When will we take responsibility? Not just for our fellow humans' mindless actions, but as well our mindless reproduction and resulting grossly excessive numbers and the resulting critical finite resource depletion - that make us the most unsustainable species on the planet.
Durwood M. Dugger, Pres.
ddugger at biocepts.com <mailto:ddugger at biocepts.com>
BCI, Inc. <http://www.biocepts.com/BCI/Home.html>
Date: Thu, 20 Jul 2017 15:18:49 +0100
From: Richard Dunne <RichardPDunne at aol.com <mailto:RichardPDunne at aol.com>>
Subject: Re: [Coral-List] sea level rise speeding up
To: Douglas Fenner <douglasfennertassi at gmail.com <mailto:douglasfennertassi at gmail.com>>, coral list
<coral-list at coral.aoml.noaa.gov <mailto:coral-list at coral.aoml.noaa.gov>>
Message-ID: <b3175b28-fc37-4d90-07c1-8d61d8e45637 at aol.com <mailto:b3175b28-fc37-4d90-07c1-8d61d8e45637 at aol.com>>
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I have used satellite (SST & SSH), tide-gauge data, and GPS products for
Satellite data in particular is dependent on accurate calibration, and
the quality of the processing algorithms (scientific guesswork?). When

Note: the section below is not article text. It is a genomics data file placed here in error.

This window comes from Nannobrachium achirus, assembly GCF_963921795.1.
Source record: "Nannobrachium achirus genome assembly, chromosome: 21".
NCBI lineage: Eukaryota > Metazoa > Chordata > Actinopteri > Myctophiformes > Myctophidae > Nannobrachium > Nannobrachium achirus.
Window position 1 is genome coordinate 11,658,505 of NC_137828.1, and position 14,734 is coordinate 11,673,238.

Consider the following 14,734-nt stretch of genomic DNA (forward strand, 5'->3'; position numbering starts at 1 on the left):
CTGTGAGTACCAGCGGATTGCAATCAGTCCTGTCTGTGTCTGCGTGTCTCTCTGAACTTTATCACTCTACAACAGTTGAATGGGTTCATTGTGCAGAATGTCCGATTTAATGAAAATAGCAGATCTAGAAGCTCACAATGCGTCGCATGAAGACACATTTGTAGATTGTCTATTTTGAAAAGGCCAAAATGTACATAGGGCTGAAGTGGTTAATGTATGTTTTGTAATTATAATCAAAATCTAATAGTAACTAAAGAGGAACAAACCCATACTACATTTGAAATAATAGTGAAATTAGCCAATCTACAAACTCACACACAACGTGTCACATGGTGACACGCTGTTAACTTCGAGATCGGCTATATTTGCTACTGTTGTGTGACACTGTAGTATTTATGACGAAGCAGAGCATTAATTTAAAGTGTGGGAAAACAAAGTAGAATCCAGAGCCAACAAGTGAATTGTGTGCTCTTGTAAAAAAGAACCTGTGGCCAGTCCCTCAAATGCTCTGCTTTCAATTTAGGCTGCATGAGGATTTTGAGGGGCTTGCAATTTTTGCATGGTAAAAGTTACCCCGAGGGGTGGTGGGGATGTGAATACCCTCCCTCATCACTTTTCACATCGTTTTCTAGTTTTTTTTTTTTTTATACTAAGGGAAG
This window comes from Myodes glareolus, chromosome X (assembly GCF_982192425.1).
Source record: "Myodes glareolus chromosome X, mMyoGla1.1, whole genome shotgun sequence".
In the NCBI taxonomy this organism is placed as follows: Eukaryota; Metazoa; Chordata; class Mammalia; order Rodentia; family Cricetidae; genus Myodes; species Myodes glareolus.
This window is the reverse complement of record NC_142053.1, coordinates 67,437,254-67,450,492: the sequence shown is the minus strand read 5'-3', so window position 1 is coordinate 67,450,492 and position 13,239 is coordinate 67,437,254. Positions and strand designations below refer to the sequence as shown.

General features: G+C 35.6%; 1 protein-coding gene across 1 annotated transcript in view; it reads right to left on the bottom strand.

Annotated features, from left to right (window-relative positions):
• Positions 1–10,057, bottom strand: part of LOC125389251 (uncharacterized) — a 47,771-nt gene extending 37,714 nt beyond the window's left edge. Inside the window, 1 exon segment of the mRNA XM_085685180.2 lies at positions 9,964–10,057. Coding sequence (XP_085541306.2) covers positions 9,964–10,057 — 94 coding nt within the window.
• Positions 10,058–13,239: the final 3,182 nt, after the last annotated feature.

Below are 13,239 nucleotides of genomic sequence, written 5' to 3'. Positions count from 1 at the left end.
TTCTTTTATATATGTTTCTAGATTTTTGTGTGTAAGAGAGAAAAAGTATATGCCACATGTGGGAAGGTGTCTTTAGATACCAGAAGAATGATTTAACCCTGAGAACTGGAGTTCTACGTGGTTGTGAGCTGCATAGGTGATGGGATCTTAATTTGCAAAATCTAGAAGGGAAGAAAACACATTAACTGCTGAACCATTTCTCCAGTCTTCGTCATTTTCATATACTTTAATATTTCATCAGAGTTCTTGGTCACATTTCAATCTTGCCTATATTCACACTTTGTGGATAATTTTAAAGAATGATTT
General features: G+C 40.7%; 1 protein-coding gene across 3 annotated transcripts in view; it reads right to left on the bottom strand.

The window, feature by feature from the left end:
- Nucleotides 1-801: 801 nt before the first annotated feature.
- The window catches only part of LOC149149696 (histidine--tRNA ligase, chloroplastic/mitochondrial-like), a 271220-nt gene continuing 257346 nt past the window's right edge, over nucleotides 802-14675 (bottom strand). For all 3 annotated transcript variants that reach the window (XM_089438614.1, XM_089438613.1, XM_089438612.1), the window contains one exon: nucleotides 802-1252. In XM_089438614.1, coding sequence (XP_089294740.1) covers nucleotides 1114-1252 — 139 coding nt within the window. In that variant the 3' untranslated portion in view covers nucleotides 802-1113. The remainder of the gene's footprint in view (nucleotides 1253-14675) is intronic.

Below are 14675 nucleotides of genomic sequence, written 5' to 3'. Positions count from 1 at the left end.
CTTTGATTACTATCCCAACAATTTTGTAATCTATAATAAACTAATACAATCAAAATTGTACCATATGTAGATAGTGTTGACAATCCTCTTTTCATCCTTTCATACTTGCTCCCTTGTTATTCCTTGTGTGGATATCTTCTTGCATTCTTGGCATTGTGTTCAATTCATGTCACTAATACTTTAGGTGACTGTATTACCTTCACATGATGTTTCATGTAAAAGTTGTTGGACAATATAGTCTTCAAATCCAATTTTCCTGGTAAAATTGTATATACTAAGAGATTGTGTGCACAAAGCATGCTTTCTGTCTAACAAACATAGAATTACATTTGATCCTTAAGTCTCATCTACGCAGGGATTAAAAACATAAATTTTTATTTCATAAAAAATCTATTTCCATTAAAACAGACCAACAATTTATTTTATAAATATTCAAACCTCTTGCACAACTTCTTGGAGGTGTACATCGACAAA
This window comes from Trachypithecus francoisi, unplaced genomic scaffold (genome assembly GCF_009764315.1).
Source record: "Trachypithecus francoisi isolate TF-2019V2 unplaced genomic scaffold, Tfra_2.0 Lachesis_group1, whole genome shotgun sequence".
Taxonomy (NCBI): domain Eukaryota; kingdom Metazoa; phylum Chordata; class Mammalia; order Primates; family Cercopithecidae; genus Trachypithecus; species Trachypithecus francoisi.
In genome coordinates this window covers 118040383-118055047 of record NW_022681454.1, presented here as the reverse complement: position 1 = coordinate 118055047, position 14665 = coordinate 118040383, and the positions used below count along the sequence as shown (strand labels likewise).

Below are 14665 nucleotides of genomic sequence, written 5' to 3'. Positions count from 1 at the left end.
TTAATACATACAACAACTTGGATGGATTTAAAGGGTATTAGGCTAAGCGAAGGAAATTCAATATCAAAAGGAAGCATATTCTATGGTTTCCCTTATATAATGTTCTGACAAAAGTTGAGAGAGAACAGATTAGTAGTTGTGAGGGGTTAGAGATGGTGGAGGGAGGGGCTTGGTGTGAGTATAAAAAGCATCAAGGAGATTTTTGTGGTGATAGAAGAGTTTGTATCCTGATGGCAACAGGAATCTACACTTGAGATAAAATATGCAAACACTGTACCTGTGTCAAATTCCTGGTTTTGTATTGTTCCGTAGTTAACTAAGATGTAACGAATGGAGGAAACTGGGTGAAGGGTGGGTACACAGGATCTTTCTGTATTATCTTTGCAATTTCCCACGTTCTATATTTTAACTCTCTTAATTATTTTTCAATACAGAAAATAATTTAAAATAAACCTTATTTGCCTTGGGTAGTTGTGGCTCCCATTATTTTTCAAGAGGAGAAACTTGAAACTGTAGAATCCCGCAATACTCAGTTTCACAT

that earlier processing is shown to be wrong such as in this case it is
not very reassuring.
More generally, I have experienced Hadley SST products with inexplicable
discrepancies, GPS data which has shown land rising, falling and
stationary depending on which 'solution' is employed, and even
tide-gauge data held on central databases with unexplained errors.
Perhaps we are 'improving' in all this data collection and analysis. I
hope so. In the meantime in trusting what is available it transpires
that we are simply generating results that are rubbish. I guess it is
time to start deleting some of the older (now inaccurate) papers - but
Richard P Dunne
On 19/07/2017 21:07, Douglas Fenner wrote:
> Satellite snafu masked true sea-level rise for decades.
> http://www.nature.com/news/satellite-snafu-masked-true-sea-level-rise-for-decades-1.22312?WT.ec_id=NATURE-20170720&spMailingID=54526224&spUserID=MjA1NTA3MjA0OQS2&spJobID=1203043033&spReportId=MTIwMzA0MzAzMwS2 <http://www.nature.com/news/satellite-snafu-masked-true-sea-level-rise-for-decades-1.22312?WT.ec_id=NATURE-20170720&spMailingID=54526224&spUserID=MjA1NTA3MjA0OQS2&spJobID=1203043033&spReportId=MTIwMzA0MzAzMwS2>
> I note that they say that the new calculations fit with tide gauge records
> around the world, all sources of info on sea level now agree. I also note
> that they report that average sea level rise around the world is now nearly
> 4 mm per year. Sea level rise is of course important for coral reefs.
> Cheers, Doug
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End of Coral-List Digest, Vol 107, Issue 22